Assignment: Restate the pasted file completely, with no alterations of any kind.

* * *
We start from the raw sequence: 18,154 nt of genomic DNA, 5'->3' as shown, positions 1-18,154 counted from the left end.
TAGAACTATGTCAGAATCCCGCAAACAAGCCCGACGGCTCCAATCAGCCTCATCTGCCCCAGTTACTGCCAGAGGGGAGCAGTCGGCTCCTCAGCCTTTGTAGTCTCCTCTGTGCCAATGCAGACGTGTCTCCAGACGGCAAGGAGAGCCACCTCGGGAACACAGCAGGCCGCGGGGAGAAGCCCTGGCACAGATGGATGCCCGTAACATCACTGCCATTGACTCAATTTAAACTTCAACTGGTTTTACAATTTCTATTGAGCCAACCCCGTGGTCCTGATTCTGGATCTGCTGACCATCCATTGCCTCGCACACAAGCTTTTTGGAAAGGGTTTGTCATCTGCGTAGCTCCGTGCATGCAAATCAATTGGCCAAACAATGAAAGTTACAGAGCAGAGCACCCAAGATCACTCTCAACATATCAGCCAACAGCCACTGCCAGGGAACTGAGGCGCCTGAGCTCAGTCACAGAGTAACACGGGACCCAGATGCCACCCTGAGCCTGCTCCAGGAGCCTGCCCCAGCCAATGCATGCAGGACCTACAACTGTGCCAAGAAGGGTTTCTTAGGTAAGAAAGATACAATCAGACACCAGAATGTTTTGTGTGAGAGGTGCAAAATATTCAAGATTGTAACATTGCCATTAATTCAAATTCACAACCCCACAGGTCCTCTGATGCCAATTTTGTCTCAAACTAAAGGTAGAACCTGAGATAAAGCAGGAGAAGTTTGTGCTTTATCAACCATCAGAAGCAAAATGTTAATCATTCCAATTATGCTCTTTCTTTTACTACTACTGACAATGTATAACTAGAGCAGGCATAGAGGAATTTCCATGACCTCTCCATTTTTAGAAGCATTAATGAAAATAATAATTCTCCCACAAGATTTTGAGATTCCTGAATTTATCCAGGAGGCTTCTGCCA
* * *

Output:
We start from the raw sequence: 18,154 nt of genomic DNA, 5'->3' as shown, positions 1-18,154 counted from the left end.
TAGAACTATGTCAGAATCCCGCAAACAAGCCCGACGGCTCCAATCAGCCTCATCTGCCCCAGTTACTGCCAGAGGGGAGCAGTCGGCTCCTCAGCCTTTGTAGTCTCCTCTGTGCCAATGCAGACGTGTCTCCAGACGGCAAGGAGAGCCACCTCGGGAACACAGCAGGCCGCGGGGAGAAGCCCTGGCACAGATGGATGCCCGTAACATCACTGCCATTGACTCAATTTAAACTTCAACTGGTTTTACAATTTCTATTGAGCCAACCCCGTGGTCCTGATTCTGGATCTGCTGACCATCCATTGCCTCGCACACAAGCTTTTTGGAAAGGGTTTGTCATCTGCGTAGCTCCGTGCATGCAAATCAATTGGCCAAACAATGAAAGTTACAGAGCAGAGCACCCAAGATCACTCTCAACATATCAGCCAACAGCCACTGCCAGGGAACTGAGGCGCCTGAGCTCAGTCACAGAGTAACACGGGACCCAGATGCCACCCTGAGCCTGCTCCAGGAGCCTGCCCCAGCCAATGCATGCAGGACCTACAACTGTGCCAAGAAGGGTTTCTTAGGTAAGAAAGATACAATCAGACACCAGAATGTTTTGTGTGAGAGGTGCAAAATATTCAAGATTGTAACATTGCCATTAATTCAAATTCACAACCCCACAGGTCCTCTGATGCCAATTTTGTCTCAAACTAAAGGTAGAACCTGAGATAAAGCAGGAGAAGTTTGTGCTTTATCAACCATCAGAAGCAAAATGTTAATCATTCCAATTATGCTCTTTCTTTTACTACTACTGACAATGTATAACTAGAGCAGGCATAGAGGAATTTCCATGACCTCTCCATTTTTAGAAGCATTAATGAAAATAATAATTCTCCCACAAGATTTTGAGATTCCTGAATTTATCCAGGAGGCTTCTGCCA